The Business Side of Ministry
A Review by Kevin T. Bauder
Michael T. Nolan. The Business Side of Ministry. Schaumburg, Ill.: Regular Baptist Press, 2011.
When I was about sixteen years old, my father entered his first pastorate. He had spent around twenty years in the airline industry, much of that time as a manager. One of his first discoveries in pastoral ministry was that most churches are poorly led when it comes to doing business. They know little of basic office procedures, planning, budgeting, and controlling. They are poorly equipped to deal with legal matters that affect their corporate existence. They are poorly led in these areas because their pastors are poorly prepared to lead them.
My own experience has tended to confirm my father’s observations. When I took my first pastorate, I discovered that the church was operating with no written budget. A previous pastor had led the church to adopt a budget once, but the congregation saw it as a license to spend. Consequently, the church now insisted on reviewing and approving all expenditures at the monthly business meeting.
Some years later, I became involved in planting a church. The new congregation weighed the benefits of incorporation and tax exemption. The decision was made to incorporate and to secure 501(c)(3) exemption from the IRS. The church sought legal counsel and all seemed to be well. The attorney, however, overlooked the fact that our state had just instituted what amounted to a corporate income tax. IRS exemption did not automatically exempt us from the state’s collectors. Getting that situation straightened out took months of work.
Pastors and other ministers dislike the word “professional,” but churches are well advised to conduct their business affairs in a professional manner. This is especially true in an increasingly regulatory and litigious social environment. Whether they are planning and budgeting, receiving and recording funds, hiring and firing, drafting policies and procedures, insuring, incorporating, or pursuing any of a dozen other business activities, churches have never had more ways to get into public–and possibly legal–trouble.
Michael Nolan is a businessman. He has significant experience in management, sales, marketing, and human resources with General Motors and GMAC. He serves on the boards of a number of Christian organizations. His burden is to bring his understanding of business to bear upon the operation of the local church.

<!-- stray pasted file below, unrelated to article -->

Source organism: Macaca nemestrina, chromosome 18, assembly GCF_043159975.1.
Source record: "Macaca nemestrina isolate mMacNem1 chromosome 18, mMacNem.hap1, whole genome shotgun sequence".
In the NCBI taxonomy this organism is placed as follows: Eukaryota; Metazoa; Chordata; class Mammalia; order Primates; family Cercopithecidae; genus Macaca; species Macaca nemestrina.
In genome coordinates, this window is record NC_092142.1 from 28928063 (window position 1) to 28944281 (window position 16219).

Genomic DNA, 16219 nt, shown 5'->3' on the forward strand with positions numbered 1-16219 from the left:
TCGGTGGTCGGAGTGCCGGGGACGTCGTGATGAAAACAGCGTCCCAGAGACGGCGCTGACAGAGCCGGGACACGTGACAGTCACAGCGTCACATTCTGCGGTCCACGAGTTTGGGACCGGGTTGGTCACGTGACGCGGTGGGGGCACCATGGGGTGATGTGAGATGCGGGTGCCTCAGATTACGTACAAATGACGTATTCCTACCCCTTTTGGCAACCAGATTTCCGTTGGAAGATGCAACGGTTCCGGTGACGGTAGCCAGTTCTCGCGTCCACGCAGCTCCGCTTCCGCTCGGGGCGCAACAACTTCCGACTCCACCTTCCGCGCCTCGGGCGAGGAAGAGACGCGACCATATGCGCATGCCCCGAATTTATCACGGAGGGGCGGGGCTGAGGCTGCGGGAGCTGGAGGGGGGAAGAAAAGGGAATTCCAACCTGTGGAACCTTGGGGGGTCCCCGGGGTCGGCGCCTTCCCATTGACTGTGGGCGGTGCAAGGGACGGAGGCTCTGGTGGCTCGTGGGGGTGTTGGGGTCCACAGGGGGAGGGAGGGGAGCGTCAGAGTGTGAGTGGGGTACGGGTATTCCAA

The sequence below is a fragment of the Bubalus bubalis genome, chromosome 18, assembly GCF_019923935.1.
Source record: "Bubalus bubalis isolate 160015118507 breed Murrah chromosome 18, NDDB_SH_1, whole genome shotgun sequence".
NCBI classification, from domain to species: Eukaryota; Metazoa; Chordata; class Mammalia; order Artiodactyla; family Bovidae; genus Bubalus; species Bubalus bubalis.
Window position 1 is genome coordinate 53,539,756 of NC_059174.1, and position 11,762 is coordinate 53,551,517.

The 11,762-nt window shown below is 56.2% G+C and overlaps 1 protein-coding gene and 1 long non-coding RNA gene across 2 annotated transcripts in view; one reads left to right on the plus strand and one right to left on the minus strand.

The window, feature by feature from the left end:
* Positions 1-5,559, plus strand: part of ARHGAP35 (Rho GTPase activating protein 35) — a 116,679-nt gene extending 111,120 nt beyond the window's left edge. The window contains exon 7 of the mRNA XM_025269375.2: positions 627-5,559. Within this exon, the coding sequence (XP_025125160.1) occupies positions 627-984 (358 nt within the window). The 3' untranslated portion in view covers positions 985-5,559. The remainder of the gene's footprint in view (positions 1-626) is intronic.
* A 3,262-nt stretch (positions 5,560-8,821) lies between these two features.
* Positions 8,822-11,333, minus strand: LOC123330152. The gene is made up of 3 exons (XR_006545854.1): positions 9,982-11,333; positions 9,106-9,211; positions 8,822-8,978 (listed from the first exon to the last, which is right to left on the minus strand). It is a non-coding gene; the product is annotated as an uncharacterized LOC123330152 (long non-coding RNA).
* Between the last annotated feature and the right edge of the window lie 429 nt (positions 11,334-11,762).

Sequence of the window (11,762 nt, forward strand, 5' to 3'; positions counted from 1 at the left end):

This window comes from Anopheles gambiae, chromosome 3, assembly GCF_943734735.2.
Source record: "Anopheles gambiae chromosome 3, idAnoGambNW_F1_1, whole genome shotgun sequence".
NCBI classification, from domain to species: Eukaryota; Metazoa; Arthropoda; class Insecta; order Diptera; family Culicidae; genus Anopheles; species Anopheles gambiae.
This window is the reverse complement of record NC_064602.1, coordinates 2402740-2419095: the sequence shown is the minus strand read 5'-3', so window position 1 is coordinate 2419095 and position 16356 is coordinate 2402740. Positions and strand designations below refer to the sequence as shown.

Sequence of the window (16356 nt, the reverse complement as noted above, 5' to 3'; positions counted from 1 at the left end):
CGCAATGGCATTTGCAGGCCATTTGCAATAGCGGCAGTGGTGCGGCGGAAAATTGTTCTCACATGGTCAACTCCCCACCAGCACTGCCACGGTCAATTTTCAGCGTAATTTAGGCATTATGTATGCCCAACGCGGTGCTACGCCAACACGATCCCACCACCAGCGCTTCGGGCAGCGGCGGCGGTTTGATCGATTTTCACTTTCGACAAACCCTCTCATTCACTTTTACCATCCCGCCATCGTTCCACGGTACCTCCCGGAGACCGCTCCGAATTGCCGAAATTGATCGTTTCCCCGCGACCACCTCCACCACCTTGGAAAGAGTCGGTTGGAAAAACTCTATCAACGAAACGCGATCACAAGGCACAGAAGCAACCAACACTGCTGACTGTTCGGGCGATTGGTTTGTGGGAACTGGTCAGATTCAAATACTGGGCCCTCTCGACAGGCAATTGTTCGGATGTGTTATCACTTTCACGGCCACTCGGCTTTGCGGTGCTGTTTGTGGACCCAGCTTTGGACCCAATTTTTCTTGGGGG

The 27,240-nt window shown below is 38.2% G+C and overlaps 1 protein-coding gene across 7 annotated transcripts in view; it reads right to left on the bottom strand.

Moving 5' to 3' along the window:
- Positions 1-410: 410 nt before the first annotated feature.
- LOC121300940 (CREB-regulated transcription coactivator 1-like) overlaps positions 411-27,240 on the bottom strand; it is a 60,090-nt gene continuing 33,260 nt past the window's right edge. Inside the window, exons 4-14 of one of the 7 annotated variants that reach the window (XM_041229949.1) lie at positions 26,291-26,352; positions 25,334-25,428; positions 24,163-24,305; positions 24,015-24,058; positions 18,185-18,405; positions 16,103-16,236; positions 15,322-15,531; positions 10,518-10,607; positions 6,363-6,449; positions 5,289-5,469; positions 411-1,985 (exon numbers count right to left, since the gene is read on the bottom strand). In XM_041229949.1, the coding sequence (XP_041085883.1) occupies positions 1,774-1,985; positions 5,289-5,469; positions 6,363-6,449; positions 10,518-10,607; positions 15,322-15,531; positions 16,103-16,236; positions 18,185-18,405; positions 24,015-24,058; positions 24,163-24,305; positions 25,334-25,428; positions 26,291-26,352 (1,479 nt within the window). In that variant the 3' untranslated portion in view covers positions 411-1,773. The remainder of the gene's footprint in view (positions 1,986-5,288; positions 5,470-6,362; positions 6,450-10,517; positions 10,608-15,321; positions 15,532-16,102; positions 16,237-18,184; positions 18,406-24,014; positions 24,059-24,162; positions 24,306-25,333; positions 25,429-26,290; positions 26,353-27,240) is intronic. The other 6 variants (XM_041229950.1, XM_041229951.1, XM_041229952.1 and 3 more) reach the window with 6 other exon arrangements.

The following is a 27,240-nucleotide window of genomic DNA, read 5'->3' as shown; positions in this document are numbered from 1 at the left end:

Nolan takes a chapter to justify his discussion, then moves into a discussion on personal financial record keeping and budgeting (a skill that many Christians need to master). This discussion provides him with a basis for another chapter on income statements and balance sheets as they apply to churches. The same chapter also deals with safeguards in the church’s handling of money: separation of duties, accounting, reporting, internal controls, document retention, and auditing.
Other chapters are devoted to strategic planning, salary packages and insurance, retirement (a concern that many pastors and churches fail to address), church documents, tax issues, and legal matters. The total effect is to provide a comprehensive survey of most or all of the business issues that an ordinary church will be expected to face. While the discussion is brief (the book is only 119 pages), Nolan regularly points readers to more advanced resources. The volume is well written, free of unexplained jargon, and highly readable.
There are a handful of books that every pastor ought to read. Most of these are valuable because of their ideas. Nolan’s work belongs on the list for a different reason. It is valuable because it summarizes a world of very practical advice that, if heeded, will be immensely useful in keeping pastors and churches out trouble. This book should be required reading for everyone who wishes to function as a church leader.